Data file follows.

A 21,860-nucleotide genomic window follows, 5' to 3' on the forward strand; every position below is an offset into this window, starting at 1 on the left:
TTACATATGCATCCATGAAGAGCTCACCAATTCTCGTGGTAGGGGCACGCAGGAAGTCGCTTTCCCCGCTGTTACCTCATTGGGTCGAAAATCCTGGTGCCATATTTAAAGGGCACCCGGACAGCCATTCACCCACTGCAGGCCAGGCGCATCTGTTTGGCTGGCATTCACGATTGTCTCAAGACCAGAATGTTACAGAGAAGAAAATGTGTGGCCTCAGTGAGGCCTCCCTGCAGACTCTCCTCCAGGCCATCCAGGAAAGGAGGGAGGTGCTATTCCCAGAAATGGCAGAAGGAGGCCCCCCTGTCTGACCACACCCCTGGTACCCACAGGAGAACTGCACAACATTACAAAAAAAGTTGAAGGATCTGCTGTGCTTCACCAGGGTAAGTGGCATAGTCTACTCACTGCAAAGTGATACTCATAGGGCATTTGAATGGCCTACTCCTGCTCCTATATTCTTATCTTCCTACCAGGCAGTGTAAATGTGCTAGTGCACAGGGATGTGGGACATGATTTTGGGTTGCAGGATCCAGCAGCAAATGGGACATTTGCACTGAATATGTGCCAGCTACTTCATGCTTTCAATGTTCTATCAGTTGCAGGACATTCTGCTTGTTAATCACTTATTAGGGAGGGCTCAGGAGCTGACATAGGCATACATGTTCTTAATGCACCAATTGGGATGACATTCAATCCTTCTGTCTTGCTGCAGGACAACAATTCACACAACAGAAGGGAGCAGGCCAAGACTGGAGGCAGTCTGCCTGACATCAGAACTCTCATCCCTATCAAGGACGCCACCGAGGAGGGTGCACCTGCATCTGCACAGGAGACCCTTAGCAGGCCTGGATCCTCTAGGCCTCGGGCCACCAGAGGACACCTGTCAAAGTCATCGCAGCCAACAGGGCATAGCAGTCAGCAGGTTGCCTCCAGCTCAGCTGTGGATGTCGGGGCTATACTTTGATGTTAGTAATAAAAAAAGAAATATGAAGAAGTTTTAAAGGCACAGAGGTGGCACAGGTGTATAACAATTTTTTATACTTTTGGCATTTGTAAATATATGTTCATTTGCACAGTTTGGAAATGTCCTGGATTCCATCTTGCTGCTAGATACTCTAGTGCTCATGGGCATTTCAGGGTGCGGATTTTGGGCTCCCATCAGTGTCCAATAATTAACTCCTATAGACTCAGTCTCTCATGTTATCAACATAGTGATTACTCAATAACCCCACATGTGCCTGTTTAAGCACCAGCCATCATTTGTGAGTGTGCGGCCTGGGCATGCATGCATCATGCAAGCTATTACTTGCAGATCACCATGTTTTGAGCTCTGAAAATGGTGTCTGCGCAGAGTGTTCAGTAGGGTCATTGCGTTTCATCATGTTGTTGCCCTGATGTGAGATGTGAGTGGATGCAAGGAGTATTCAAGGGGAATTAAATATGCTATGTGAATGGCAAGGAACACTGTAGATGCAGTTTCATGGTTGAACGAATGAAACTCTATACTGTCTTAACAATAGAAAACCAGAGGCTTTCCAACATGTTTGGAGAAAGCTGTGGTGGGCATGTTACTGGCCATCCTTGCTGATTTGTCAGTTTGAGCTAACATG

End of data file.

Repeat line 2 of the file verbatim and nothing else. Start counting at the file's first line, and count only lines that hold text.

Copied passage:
TTACATATGCATCCATGAAGAGCTCACCAATTCTCGTGGTAGGGGCACGCAGGAAGTCGCTTTCCCCGCTGTTACCTCATTGGGTCGAAAATCCTGGTGCCATATTTAAAGGGCACCCGGACAGCCATTCACCCACTGCAGGCCAGGCGCATCTGTTTGGCTGGCATTCACGATTGTCTCAAGACCAGAATGTTACAGAGAAGAAAATGTGTGGCCTCAGTGAGGCCTCCCTGCAGACTCTCCTCCAGGCCATCCAGGAAAGGAGGGAGGTGCTATTCCCAGAAATGGCAGAAGGAGGCCCCCCTGTCTGACCACACCCCTGGTACCCACAGGAGAACTGCACAACATTACAAAAAAAGTTGAAGGATCTGCTGTGCTTCACCAGGGTAAGTGGCATAGTCTACTCACTGCAAAGTGATACTCATAGGGCATTTGAATGGCCTACTCCTGCTCCTATATTCTTATCTTCCTACCAGGCAGTGTAAATGTGCTAGTGCACAGGGATGTGGGACATGATTTTGGGTTGCAGGATCCAGCAGCAAATGGGACATTTGCACTGAATATGTGCCAGCTACTTCATGCTTTCAATGTTCTATCAGTTGCAGGACATTCTGCTTGTTAATCACTTATTAGGGAGGGCTCAGGAGCTGACATAGGCATACATGTTCTTAATGCACCAATTGGGATGACATTCAATCCTTCTGTCTTGCTGCAGGACAACAATTCACACAACAGAAGGGAGCAGGCCAAGACTGGAGGCAGTCTGCCTGACATCAGAACTCTCATCCCTATCAAGGACGCCACCGAGGAGGGTGCACCTGCATCTGCACAGGAGACCCTTAGCAGGCCTGGATCCTCTAGGCCTCGGGCCACCAGAGGACACCTGTCAAAGTCATCGCAGCCAACAGGGCATAGCAGTCAGCAGGTTGCCTCCAGCTCAGCTGTGGATGTCGGGGCTATACTTTGATGTTAGTAATAAAAAAAGAAATATGAAGAAGTTTTAAAGGCACAGAGGTGGCACAGGTGTATAACAATTTTTTATACTTTTGGCATTTGTAAATATATGTTCATTTGCACAGTTTGGAAATGTCCTGGATTCCATCTTGCTGCTAGATACTCTAGTGCTCATGGGCATTTCAGGGTGCGGATTTTGGGCTCCCATCAGTGTCCAATAATTAACTCCTATAGACTCAGTCTCTCATGTTATCAACATAGTGATTACTCAATAACCCCACATGTGCCTGTTTAAGCACCAGCCATCATTTGTGAGTGTGCGGCCTGGGCATGCATGCATCATGCAAGCTATTACTTGCAGATCACCATGTTTTGAGCTCTGAAAATGGTGTCTGCGCAGAGTGTTCAGTAGGGTCATTGCGTTTCATCATGTTGTTGCCCTGATGTGAGATGTGAGTGGATGCAAGGAGTATTCAAGGGGAATTAAATATGCTATGTGAATGGCAAGGAACACTGTAGATGCAGTTTCATGGTTGAACGAATGAAACTCTATACTGTCTTAACAATAGAAAACCAGAGGCTTTCCAACATGTTTGGAGAAAGCTGTGGTGGGCATGTTACTGGCCATCCTTGCTGATTTGTCAGTTTGAGCTAACATG